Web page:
Midtown is widely known as Atlanta’s “heart of the arts” and an epicenter for transit. To see how these characterstics converge in some unique ways, look no further than MARTA’s Arts Center station, where art and transit work together to encourage people to make connections.
This year marks the three-year anniversary of “The Porch” at Arts Center Station, Midtown Alliance’s first placemaking project in collaboration with MARTA. The effort was borne out of mutual interest in reinvigorating an underused public space on the station’s east edge to make it more inviting.
Midtown Alliance and MARTA now are gearing up for major enhancements of the Arts Center Station, and the initiative is kicking off with a restoration of the Porch’s piano, which made its debut on the east side of the plaza in 2016.
Read more to find out about the Porch’s early days and how the Arts Center Station will be transformed in the coming months.
The Porch’s Beginnings
Spanish designer Jamie Hayon’s whimsical exhibit “Tiovivo,” an installation of four large-scale wooden sculptures on the Woodruff Arts Center’s Carroll Slater Sifly Piazza, was the primary inspiration behind the station’s design. Hayon created six large designs that were applied to the windows of the pedestrian bridge, resulting in a transformational effect for MARTA users entering and exiting the station. Additions to the plaza that extended Hayon’s creative vision included: decals on the ground plane, also created by Hayon, the piano designed by artist Jeremy Ray, a pinwheel installation by artist Gina Thompson, as well as a cafe tables and chairs, string lighting, a bike repair station, and a Little Free Library.
Small and creative venues like the Porch, provide the opportunity to experiment and test new ideas. Although not all of the original plaza elements are still in place, there have been a few pleasant surprises. According to Lauren Bohn, Project Manager for Urban Design and Placemaking for Midtown Alliance, two of the biggest successes have been the window treatments and the piano, both of which were anticipated to have much shorter life spans.
Tune In and Tune Up
Jeremy Ray’s piano is a focal point at the Arts Center Station, attracting aspiring musicians and piano amateurs all across Midtown since its arrival.
Check out this video of Audy Maxineau, a Midtown resident for over 20 years and self-taught piano player, who spoke with us about what the Arts Center Station piano means to him.
But after three years of bringing joy to everyone who passes through the Arts Center Plaza, the piano needs a little tune up. This month, we’re bringing Ray back to give the piano a little love and a fresh coat of paint.
“It will be great to bring some new energy to the piano,” said Ray, whose work also appears in Broadstone Midtown on Juniper Street. “I’m also a musician, so this unites the two main things in my life: art and music. It means everything to see this instrument made readily available for anyone to take a break and have a creative voice.”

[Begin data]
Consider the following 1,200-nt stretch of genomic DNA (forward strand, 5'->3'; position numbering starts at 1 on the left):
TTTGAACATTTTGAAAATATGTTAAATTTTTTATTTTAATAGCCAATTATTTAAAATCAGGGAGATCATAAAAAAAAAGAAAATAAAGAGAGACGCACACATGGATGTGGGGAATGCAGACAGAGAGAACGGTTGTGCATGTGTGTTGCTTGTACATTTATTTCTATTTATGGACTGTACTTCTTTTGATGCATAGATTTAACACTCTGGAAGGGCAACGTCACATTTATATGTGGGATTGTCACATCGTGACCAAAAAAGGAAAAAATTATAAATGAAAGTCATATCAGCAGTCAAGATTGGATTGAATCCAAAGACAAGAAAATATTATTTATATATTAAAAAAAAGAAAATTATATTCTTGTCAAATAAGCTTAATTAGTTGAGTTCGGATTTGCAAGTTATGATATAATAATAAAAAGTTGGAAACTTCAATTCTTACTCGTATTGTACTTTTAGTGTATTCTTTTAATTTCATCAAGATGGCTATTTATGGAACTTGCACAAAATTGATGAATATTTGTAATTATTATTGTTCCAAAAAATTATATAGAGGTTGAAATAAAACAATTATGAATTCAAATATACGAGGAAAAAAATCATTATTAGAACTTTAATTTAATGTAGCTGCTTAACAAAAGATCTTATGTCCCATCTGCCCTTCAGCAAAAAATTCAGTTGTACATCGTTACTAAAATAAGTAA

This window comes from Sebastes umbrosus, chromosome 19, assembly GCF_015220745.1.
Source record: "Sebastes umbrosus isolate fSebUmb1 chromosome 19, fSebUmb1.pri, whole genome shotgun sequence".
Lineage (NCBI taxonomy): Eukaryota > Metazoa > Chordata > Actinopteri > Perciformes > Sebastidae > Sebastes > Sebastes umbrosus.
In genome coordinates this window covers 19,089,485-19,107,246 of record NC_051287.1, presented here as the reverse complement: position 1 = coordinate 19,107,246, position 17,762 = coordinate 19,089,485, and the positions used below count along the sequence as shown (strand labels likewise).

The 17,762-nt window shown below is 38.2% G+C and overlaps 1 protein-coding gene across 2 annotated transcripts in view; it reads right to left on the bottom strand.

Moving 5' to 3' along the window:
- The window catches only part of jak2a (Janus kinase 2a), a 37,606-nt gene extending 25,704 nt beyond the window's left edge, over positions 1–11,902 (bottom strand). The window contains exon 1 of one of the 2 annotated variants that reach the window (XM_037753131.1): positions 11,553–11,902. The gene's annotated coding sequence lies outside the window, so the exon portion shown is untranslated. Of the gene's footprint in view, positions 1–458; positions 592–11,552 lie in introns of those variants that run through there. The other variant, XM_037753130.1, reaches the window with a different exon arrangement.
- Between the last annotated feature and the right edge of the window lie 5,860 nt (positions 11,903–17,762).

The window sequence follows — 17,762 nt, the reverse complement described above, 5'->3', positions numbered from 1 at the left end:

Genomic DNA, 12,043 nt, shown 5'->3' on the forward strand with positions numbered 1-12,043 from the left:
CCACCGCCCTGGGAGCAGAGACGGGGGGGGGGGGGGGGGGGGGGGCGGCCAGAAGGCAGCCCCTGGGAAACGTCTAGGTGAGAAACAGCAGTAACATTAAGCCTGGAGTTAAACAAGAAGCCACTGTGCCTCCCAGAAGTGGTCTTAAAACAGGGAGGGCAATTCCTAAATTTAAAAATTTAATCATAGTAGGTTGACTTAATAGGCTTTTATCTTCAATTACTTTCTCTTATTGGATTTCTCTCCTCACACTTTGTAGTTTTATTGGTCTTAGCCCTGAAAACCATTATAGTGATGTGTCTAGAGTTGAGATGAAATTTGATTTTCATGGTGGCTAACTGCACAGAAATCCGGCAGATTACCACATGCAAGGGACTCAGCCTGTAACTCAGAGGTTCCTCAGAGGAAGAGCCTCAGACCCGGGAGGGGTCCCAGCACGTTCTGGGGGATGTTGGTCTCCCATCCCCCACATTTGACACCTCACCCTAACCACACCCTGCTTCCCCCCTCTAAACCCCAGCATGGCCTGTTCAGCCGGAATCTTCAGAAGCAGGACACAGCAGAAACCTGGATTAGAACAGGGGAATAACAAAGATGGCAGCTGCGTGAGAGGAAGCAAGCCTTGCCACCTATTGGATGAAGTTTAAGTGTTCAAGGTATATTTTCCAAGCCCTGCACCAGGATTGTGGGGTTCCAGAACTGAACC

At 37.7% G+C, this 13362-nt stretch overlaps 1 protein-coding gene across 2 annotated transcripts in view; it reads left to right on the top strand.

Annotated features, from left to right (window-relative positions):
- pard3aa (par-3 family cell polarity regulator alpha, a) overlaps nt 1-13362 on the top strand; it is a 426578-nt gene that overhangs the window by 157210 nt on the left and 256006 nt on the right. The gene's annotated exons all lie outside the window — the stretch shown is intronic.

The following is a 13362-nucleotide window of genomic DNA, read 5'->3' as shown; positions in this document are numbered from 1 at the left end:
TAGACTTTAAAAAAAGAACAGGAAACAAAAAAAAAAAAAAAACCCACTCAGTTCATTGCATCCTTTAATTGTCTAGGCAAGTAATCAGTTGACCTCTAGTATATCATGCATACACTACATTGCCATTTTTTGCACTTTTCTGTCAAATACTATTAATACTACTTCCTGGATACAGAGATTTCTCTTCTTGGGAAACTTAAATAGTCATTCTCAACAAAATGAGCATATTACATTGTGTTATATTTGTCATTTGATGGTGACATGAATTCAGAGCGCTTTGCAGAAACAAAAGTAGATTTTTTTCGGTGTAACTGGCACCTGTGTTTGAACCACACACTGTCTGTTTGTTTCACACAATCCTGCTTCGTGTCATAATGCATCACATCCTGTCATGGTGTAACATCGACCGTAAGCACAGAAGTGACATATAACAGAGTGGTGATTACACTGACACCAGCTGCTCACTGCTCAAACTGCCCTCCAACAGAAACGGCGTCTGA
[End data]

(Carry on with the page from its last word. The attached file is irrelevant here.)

Ray doesn’t visit the piano often, but he recalled a time recently when he stopped by after seeing an exhibit at the High Museum and encountered a man playing the instrument.
“He just seemed so at peace,” Ray said. “I sat down with him for a second and talked to him, and initially I wasn’t going to tell him I was the one who painted the piano. It was such a cool experience, and an example of how music is a strong universal language that brings people together. That’s something the world really needs.”
Last time Ray painted the piano, he put together a color scheme and then let the creative process take over, finishing the abstract design in one day. This time, he has something “a little tighter in mind to make the piano pop.”
A conceptual drawing of the Arts Center MARTA Station enhancements — actual designs are still in process with MARTA.
What’s Next: West Peachtree Street
Bohn believes that we now have an opportunity to apply what we have learned from the Porch to the upcoming enhancements on the West Peachtree Street side of Arts Center Station, which are slated to begin construction later this month.
“We have realized that we first need to analyze how the space (West Peachtree side) is being used. We want to start with seating and lighting and then layer activity on from there. We want to be clear to people that this is called Arts Center Station for a reason and cross-pollinate between transit riders and art patrons,” Bohn said.
Similar to the improvements Midtown Alliance and MARTA made to the Midtown Station in 2018, the focus will be on public art and custom-designed seating platforms to improve transit riders’ experience and enhance station visibility and wayfinding. Unlike projects at Midtown Station or the Porch, this project will include a considerable amount of landscaping work to help bring the plaza to life.
Come Join Us!
Jeremy Ray will be repainting the piano at The Porch between August 12 and 14, and everyone is invited to stop by the plaza and watch the process unfold. You can also check out Ray’s work on his Instagram here.
MARTA’s Artbound Live program features a variety of musical acts, dance, visual art, and theater performance that run Monday - Friday from 3 pm - 6pm nine stations across the Atlanta area, including Midtown and Arts Center. View the schedule here.
Be on the lookout for exciting transformations to the plaza along West Peachtree Street. Construction is anticipated to begin in the next couple weeks so that we can deliver a fresh new public space to you this fall!